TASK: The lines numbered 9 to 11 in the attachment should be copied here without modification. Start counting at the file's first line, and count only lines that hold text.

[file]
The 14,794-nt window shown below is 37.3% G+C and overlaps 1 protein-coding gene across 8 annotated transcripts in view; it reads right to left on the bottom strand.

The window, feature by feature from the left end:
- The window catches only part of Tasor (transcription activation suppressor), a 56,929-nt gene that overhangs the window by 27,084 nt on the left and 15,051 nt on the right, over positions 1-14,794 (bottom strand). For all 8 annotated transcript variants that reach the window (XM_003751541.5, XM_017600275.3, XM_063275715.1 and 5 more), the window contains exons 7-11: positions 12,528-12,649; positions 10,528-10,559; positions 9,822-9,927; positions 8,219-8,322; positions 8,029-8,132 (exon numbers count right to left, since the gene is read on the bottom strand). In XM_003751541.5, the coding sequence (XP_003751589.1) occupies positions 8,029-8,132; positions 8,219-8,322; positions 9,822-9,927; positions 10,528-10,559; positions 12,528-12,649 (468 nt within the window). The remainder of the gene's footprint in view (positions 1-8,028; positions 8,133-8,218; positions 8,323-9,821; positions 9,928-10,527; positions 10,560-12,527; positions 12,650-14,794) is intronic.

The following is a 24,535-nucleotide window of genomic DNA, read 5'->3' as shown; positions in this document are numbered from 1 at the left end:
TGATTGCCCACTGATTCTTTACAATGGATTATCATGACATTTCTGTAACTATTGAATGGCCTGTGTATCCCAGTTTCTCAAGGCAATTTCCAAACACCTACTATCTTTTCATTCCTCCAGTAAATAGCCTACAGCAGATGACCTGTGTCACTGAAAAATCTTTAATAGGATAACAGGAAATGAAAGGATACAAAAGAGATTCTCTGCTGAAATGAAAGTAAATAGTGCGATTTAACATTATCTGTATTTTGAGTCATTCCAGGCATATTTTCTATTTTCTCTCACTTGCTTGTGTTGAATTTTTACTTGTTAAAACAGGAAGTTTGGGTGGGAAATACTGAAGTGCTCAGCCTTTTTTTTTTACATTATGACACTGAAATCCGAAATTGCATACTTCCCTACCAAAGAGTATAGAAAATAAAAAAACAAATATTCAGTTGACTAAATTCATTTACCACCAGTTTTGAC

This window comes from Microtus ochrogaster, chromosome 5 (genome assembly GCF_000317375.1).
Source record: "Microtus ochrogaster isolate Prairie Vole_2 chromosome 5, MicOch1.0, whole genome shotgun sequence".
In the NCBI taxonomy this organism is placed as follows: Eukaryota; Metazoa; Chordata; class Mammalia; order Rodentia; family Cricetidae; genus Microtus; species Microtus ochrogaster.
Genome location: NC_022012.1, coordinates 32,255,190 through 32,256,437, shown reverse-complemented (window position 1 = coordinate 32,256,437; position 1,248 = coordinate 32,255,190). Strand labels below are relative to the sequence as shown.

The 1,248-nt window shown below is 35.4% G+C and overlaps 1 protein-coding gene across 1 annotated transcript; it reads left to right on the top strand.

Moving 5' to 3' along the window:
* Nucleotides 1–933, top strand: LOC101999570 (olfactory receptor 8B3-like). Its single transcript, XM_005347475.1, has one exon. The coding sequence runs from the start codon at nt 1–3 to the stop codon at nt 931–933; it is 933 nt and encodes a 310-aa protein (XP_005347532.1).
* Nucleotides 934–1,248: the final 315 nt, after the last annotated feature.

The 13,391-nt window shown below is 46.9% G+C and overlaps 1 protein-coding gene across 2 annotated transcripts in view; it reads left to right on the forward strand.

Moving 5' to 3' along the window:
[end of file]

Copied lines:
Genome location: NC_022012.1, coordinates 32,255,190 through 32,256,437, shown reverse-complemented (window position 1 = coordinate 32,256,437; position 1,248 = coordinate 32,255,190). Strand labels below are relative to the sequence as shown.

The 1,248-nt window shown below is 35.4% G+C and overlaps 1 protein-coding gene across 1 annotated transcript; it reads left to right on the top strand.

Moving 5' to 3' along the window: